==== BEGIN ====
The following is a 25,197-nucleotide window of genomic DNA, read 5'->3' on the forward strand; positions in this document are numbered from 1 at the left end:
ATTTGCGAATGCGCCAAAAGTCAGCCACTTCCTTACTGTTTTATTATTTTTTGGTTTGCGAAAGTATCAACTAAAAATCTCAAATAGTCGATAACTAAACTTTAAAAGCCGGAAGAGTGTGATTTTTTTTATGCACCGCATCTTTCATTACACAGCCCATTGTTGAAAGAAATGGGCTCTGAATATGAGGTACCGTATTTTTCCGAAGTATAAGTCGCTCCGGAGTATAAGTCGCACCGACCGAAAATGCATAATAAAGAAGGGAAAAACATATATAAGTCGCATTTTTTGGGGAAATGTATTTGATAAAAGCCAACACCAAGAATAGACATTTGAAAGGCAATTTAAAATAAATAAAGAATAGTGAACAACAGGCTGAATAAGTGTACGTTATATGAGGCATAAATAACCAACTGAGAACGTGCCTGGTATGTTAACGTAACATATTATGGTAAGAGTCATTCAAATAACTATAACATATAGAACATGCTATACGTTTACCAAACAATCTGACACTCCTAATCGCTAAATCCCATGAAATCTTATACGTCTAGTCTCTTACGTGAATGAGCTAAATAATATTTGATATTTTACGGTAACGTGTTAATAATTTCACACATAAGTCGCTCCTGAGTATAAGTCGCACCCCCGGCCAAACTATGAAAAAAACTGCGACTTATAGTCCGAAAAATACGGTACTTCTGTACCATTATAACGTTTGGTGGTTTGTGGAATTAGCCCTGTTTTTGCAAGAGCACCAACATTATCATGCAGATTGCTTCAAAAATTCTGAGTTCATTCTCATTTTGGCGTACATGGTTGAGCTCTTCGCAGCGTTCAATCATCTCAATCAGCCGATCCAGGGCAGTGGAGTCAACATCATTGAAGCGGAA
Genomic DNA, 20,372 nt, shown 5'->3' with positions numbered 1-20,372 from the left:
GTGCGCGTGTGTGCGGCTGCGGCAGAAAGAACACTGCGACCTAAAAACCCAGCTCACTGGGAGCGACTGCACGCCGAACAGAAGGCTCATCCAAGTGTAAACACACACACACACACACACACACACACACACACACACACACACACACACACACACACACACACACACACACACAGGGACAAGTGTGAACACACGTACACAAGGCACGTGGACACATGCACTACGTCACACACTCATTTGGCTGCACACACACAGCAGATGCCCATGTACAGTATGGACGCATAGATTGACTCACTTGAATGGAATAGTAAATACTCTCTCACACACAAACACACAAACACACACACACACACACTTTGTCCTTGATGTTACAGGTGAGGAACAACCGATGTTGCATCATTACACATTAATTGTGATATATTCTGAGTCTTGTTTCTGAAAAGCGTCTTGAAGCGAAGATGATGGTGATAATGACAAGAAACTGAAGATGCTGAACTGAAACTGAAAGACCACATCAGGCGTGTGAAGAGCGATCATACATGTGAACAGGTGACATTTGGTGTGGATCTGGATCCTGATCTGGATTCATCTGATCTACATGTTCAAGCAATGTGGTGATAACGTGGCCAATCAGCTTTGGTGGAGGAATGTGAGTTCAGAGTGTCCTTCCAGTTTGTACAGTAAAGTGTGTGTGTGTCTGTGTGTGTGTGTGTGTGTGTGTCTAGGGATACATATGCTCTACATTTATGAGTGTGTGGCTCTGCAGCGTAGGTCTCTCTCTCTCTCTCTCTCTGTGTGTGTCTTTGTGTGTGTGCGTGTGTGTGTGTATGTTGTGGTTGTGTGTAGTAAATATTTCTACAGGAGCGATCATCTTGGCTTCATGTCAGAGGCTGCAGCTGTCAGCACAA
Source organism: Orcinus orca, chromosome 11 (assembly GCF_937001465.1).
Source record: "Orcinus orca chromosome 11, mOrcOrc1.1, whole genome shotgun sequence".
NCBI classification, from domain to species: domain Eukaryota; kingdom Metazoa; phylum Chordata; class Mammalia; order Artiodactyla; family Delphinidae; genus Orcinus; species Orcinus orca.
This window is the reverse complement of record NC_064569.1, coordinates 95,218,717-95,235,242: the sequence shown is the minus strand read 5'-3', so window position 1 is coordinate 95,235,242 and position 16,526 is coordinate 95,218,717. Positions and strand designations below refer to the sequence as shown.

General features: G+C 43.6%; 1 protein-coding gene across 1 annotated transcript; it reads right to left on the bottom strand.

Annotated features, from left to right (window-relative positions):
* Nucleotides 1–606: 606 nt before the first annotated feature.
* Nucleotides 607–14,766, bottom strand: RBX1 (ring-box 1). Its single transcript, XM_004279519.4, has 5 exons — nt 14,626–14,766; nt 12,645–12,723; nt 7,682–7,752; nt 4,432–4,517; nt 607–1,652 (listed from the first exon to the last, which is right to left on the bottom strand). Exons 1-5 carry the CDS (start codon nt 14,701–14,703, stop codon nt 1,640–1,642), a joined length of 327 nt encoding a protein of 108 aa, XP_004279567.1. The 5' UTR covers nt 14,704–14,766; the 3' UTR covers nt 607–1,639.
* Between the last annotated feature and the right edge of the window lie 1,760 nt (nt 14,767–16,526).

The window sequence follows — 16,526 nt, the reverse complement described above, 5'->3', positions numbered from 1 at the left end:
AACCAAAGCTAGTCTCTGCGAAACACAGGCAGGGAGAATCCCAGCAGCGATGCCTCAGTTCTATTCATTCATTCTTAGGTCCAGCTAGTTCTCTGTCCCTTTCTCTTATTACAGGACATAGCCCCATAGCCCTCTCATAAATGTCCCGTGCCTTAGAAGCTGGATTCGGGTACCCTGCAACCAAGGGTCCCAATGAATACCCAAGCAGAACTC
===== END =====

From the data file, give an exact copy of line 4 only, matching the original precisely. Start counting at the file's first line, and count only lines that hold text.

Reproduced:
GTGCGCGTGTGTGCGGCTGCGGCAGAAAGAACACTGCGACCTAAAAACCCAGCTCACTGGGAGCGACTGCACGCCGAACAGAAGGCTCATCCAAGTGTAAACACACACACACACACACACACACACACACACACACACACACACACACACACACACACACACACACACACACACAGGGACAAGTGTGAACACACGTACACAAGGCACGTGGACACATGCACTACGTCACACACTCATTTGGCTGCACACACACAGCAGATGCCCATGTACAGTATGGACGCATAGATTGACTCACTTGAATGGAATAGTAAATACTCTCTCACACACAAACACACAAACACACACACACACACACTTTGTCCTTGATGTTACAGGTGAGGAACAACCGATGTTGCATCATTACACATTAATTGTGATATATTCTGAGTCTTGTTTCTGAAAAGCGTCTTGAAGCGAAGATGATGGTGATAATGACAAGAAACTGAAGATGCTGAACTGAAACTGAAAGACCACATCAGGCGTGTGAAGAGCGATCATACATGTGAACAGGTGACATTTGGTGTGGATCTGGATCCTGATCTGGATTCATCTGATCTACATGTTCAAGCAATGTGGTGATAACGTGGCCAATCAGCTTTGGTGGAGGAATGTGAGTTCAGAGTGTCCTTCCAGTTTGTACAGTAAAGTGTGTGTGTGTCTGTGTGTGTGTGTGTGTGTGTGTCTAGGGATACATATGCTCTACATTTATGAGTGTGTGGCTCTGCAGCGTAGGTCTCTCTCTCTCTCTCTCTCTGTGTGTGTCTTTGTGTGTGTGCGTGTGTGTGTGTATGTTGTGGTTGTGTGTAGTAAATATTTCTACAGGAGCGATCATCTTGGCTTCATGTCAGAGGCTGCAGCTGTCAGCACAA